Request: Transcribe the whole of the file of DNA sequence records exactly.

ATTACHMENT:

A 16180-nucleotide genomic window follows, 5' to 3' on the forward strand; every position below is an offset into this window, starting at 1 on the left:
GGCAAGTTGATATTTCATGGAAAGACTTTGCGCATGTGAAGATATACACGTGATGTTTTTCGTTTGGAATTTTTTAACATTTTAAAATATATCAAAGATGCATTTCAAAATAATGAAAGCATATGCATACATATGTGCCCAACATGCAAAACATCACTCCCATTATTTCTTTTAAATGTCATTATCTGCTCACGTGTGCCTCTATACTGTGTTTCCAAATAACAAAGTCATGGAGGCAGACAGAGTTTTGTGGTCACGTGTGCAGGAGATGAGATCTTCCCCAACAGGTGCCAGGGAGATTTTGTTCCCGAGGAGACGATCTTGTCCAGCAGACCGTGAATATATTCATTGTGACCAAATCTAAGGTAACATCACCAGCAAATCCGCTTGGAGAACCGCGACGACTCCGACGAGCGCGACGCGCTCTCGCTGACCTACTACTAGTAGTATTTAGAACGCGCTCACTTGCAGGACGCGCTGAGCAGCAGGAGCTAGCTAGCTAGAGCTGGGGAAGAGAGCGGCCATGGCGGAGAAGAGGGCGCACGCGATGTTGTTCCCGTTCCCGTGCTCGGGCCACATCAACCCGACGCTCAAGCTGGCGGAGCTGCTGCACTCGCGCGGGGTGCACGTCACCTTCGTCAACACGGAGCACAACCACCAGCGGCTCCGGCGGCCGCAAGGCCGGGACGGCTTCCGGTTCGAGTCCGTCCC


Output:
A 16180-nucleotide genomic window follows, 5' to 3' on the forward strand; every position below is an offset into this window, starting at 1 on the left:
GGCAAGTTGATATTTCATGGAAAGACTTTGCGCATGTGAAGATATACACGTGATGTTTTTCGTTTGGAATTTTTTAACATTTTAAAATATATCAAAGATGCATTTCAAAATAATGAAAGCATATGCATACATATGTGCCCAACATGCAAAACATCACTCCCATTATTTCTTTTAAATGTCATTATCTGCTCACGTGTGCCTCTATACTGTGTTTCCAAATAACAAAGTCATGGAGGCAGACAGAGTTTTGTGGTCACGTGTGCAGGAGATGAGATCTTCCCCAACAGGTGCCAGGGAGATTTTGTTCCCGAGGAGACGATCTTGTCCAGCAGACCGTGAATATATTCATTGTGACCAAATCTAAGGTAACATCACCAGCAAATCCGCTTGGAGAACCGCGACGACTCCGACGAGCGCGACGCGCTCTCGCTGACCTACTACTAGTAGTATTTAGAACGCGCTCACTTGCAGGACGCGCTGAGCAGCAGGAGCTAGCTAGCTAGAGCTGGGGAAGAGAGCGGCCATGGCGGAGAAGAGGGCGCACGCGATGTTGTTCCCGTTCCCGTGCTCGGGCCACATCAACCCGACGCTCAAGCTGGCGGAGCTGCTGCACTCGCGCGGGGTGCACGTCACCTTCGTCAACACGGAGCACAACCACCAGCGGCTCCGGCGGCCGCAAGGCCGGGACGGCTTCCGGTTCGAGTCCGTCCC